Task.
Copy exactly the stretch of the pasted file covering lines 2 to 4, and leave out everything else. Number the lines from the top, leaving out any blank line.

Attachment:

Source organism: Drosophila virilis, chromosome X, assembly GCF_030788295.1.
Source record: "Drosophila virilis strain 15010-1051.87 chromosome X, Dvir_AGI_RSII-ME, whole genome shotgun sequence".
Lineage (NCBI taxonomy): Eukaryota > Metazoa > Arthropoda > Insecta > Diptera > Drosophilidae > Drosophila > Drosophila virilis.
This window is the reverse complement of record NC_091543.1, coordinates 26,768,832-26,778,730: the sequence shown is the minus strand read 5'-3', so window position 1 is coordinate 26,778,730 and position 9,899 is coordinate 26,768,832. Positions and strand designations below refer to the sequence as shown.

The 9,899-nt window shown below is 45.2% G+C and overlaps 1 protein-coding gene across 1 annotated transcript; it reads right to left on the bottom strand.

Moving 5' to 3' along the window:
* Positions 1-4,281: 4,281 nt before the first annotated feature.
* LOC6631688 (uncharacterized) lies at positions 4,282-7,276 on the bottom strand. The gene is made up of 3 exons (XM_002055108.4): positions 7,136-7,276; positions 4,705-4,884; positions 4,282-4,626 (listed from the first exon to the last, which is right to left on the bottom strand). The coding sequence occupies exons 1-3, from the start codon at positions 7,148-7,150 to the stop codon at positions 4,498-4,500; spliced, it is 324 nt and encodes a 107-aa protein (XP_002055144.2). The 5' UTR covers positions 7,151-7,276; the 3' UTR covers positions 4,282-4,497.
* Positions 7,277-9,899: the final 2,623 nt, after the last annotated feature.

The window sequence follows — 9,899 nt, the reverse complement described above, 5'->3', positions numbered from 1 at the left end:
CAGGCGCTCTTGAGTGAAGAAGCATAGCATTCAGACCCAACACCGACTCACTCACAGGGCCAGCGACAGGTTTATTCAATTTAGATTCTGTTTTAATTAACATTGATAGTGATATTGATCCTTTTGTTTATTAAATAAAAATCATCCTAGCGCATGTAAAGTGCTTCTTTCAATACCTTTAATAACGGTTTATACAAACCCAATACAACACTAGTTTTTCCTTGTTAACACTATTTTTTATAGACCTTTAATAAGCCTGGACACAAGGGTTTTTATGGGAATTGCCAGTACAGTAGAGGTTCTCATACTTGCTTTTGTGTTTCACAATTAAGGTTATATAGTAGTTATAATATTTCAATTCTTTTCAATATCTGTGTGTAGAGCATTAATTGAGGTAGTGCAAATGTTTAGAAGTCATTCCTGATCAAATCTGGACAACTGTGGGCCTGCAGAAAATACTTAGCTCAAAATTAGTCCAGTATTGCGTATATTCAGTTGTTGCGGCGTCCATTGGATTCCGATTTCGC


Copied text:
Source record: "Drosophila virilis strain 15010-1051.87 chromosome X, Dvir_AGI_RSII-ME, whole genome shotgun sequence".
Lineage (NCBI taxonomy): Eukaryota > Metazoa > Arthropoda > Insecta > Diptera > Drosophilidae > Drosophila > Drosophila virilis.
This window is the reverse complement of record NC_091543.1, coordinates 26,768,832-26,778,730: the sequence shown is the minus strand read 5'-3', so window position 1 is coordinate 26,778,730 and position 9,899 is coordinate 26,768,832. Positions and strand designations below refer to the sequence as shown.